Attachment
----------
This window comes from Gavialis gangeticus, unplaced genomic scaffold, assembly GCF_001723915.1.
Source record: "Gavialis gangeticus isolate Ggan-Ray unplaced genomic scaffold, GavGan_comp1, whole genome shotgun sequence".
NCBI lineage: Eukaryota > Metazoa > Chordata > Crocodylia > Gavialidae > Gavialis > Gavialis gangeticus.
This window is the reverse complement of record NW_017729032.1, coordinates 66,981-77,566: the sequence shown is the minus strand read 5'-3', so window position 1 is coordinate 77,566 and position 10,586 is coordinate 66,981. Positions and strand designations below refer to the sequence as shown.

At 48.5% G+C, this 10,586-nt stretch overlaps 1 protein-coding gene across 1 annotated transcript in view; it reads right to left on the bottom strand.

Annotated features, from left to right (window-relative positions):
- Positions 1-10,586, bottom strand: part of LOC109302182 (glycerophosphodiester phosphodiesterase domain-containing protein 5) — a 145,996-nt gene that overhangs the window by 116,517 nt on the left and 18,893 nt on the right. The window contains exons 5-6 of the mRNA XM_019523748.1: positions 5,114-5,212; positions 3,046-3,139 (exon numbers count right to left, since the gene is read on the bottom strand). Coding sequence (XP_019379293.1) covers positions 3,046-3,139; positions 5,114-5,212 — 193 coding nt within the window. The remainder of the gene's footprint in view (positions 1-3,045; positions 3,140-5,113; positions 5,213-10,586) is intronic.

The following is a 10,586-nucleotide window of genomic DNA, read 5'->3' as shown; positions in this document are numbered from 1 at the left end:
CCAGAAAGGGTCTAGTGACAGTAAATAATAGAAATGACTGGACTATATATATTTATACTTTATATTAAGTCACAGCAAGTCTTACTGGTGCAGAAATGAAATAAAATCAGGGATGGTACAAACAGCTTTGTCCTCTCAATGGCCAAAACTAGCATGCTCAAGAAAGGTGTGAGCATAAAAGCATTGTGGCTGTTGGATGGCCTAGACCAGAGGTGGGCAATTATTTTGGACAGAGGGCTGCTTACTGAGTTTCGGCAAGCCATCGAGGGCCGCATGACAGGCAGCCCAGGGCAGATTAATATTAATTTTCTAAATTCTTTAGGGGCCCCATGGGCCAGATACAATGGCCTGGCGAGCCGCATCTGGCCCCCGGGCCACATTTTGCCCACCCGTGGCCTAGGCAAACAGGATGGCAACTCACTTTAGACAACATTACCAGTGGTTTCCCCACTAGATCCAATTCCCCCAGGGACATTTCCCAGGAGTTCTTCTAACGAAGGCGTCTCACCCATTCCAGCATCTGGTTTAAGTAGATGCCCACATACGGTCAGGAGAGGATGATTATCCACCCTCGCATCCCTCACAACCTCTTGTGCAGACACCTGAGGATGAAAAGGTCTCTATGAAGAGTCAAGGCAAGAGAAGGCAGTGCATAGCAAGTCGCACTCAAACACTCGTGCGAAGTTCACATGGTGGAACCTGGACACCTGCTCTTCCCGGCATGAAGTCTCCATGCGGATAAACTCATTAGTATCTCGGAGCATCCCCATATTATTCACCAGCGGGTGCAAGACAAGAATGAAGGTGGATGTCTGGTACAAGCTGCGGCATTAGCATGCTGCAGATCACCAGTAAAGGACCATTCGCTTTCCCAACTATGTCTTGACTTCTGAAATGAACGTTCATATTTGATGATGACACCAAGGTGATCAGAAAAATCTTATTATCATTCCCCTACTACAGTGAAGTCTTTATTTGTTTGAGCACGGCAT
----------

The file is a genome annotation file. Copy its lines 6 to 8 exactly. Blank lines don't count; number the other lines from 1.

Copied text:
Annotated features, from left to right (window-relative positions):
- Positions 1-10,586, bottom strand: part of LOC109302182 (glycerophosphodiester phosphodiesterase domain-containing protein 5) — a 145,996-nt gene that overhangs the window by 116,517 nt on the left and 18,893 nt on the right. The window contains exons 5-6 of the mRNA XM_019523748.1: positions 5,114-5,212; positions 3,046-3,139 (exon numbers count right to left, since the gene is read on the bottom strand). Coding sequence (XP_019379293.1) covers positions 3,046-3,139; positions 5,114-5,212 — 193 coding nt within the window. The remainder of the gene's footprint in view (positions 1-3,045; positions 3,140-5,113; positions 5,213-10,586) is intronic.

The following is a 10,586-nucleotide window of genomic DNA, read 5'->3' as shown; positions in this document are numbered from 1 at the left end: